Ghee, or clarified butter, is a staple in most Indian households. Not only is it used to cook hearty dishes and as a topping on rice and khichdi, it is also used in many religious ceremonies. As we were growing up, my grandmother’s, mom’s and aunts’ primary goal was to fatten us up with the command, “Ghee khaa!” (Eat Ghee!) Even in my 40’s, Ba (my husband’s grandmother) reminds me that we must feed our bodies ghee because, after all, we are a machine that needs to be well-oiled.
In fact, ghee does have many note-worthy benefits. In terms of medicinal use, it works wonders to soothe a sore throat or to calm a cough. When any of the kids in our family have a cough or complain of a sore throat, our go-to is to give them a concoction of 1 teaspoon hardar (turmeric), 1 teaspoon honey and 1 teaspoon ghee. It’s miraculous! Nutritionally speaking, ghee is rich in fat soluble Vitamins A, D, E and K. Ghee also has a higher smoke point than other common oils such as olive oil, making it a safer alternative when sauteing or frying foods.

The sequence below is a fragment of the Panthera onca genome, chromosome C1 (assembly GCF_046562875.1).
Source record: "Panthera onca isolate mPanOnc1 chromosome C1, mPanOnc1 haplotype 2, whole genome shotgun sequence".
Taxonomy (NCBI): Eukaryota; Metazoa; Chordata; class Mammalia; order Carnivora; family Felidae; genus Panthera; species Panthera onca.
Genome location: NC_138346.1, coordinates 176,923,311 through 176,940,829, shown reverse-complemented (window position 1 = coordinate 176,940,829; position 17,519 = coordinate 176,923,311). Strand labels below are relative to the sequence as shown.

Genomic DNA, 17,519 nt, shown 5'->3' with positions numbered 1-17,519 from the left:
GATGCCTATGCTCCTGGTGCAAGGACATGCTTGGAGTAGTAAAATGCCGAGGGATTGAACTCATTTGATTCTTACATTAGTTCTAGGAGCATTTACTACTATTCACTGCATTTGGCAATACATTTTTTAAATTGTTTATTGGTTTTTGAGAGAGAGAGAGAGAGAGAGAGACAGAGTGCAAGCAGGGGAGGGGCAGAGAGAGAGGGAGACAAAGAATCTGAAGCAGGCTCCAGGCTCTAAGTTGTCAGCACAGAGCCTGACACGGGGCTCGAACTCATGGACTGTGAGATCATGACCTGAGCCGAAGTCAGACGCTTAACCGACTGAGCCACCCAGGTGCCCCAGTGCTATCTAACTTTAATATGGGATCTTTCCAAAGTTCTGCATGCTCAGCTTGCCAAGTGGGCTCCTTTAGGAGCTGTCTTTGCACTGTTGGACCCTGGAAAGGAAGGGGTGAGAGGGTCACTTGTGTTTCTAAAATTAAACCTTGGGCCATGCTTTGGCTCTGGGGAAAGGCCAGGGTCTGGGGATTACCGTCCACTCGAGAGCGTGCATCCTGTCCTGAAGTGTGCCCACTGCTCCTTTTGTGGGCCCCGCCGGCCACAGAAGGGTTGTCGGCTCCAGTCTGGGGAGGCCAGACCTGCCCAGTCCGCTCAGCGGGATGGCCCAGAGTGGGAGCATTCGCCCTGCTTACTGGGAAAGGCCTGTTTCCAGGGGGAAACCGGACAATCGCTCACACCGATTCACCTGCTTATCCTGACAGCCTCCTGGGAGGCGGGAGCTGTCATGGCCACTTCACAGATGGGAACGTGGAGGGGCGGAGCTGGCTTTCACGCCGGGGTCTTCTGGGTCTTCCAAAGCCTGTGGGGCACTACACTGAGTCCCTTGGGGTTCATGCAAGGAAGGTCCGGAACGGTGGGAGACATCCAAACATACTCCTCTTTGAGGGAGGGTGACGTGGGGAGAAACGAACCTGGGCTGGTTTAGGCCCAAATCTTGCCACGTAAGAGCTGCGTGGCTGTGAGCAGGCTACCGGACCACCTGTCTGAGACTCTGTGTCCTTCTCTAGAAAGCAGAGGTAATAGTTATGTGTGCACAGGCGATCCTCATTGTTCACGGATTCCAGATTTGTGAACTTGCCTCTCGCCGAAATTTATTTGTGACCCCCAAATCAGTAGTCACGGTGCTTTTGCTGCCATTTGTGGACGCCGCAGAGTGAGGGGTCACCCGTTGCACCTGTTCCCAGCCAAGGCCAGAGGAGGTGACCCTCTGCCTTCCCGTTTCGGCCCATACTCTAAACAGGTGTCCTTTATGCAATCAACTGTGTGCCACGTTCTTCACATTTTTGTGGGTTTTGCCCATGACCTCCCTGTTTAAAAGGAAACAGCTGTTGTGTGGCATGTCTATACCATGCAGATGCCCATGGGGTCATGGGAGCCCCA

Ghee is made by melting and simmering unsalted butter on low heat with minimal disturbance until the simmering butter is literally clear (get it, clarified butter). We take it one step further by allowing the milk solids that have fallen to the bottom of the pot to brown very slightly. This gives the ghee a grainy texture and a slightly nutty flavor. The clarified butter is then strained into a glass jar using a cheesecloth. The result is a clear, fragrant, nutty ghee that has a high smoke point, long shelf-life and is rich in nutrition.
Visit my YouTube Channel (Warrior In The Kitchen) to check out my video “How to Make Ghee“